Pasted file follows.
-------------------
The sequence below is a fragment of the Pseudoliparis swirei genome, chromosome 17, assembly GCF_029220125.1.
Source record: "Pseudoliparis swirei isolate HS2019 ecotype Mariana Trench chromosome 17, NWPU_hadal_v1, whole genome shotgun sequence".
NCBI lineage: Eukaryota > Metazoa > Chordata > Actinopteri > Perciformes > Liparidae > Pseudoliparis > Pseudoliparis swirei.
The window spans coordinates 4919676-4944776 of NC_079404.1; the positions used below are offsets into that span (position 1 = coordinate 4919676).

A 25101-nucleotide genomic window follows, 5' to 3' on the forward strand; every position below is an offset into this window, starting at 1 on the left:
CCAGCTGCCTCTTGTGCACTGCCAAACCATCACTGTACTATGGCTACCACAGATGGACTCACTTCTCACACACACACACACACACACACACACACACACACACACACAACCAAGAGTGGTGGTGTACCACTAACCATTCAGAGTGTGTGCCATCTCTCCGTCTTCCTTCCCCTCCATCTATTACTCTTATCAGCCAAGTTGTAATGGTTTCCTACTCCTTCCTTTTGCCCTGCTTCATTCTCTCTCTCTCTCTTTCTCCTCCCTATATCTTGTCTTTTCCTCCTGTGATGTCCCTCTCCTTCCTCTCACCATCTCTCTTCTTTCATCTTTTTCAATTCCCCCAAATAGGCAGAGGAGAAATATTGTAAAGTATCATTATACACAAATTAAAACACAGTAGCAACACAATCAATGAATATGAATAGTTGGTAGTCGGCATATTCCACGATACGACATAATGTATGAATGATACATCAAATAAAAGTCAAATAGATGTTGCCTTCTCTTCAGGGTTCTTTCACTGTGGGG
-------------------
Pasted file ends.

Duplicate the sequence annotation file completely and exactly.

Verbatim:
The sequence below is a fragment of the Pseudoliparis swirei genome, chromosome 17, assembly GCF_029220125.1.
Source record: "Pseudoliparis swirei isolate HS2019 ecotype Mariana Trench chromosome 17, NWPU_hadal_v1, whole genome shotgun sequence".
NCBI lineage: Eukaryota > Metazoa > Chordata > Actinopteri > Perciformes > Liparidae > Pseudoliparis > Pseudoliparis swirei.
The window spans coordinates 4919676-4944776 of NC_079404.1; the positions used below are offsets into that span (position 1 = coordinate 4919676).

A 25101-nucleotide genomic window follows, 5' to 3' on the forward strand; every position below is an offset into this window, starting at 1 on the left:
CCAGCTGCCTCTTGTGCACTGCCAAACCATCACTGTACTATGGCTACCACAGATGGACTCACTTCTCACACACACACACACACACACACACACACACACACACACACAACCAAGAGTGGTGGTGTACCACTAACCATTCAGAGTGTGTGCCATCTCTCCGTCTTCCTTCCCCTCCATCTATTACTCTTATCAGCCAAGTTGTAATGGTTTCCTACTCCTTCCTTTTGCCCTGCTTCATTCTCTCTCTCTCTCTTTCTCCTCCCTATATCTTGTCTTTTCCTCCTGTGATGTCCCTCTCCTTCCTCTCACCATCTCTCTTCTTTCATCTTTTTCAATTCCCCCAAATAGGCAGAGGAGAAATATTGTAAAGTATCATTATACACAAATTAAAACACAGTAGCAACACAATCAATGAATATGAATAGTTGGTAGTCGGCATATTCCACGATACGACATAATGTATGAATGATACATCAAATAAAAGTCAAATAGATGTTGCCTTCTCTTCAGGGTTCTTTCACTGTGGGG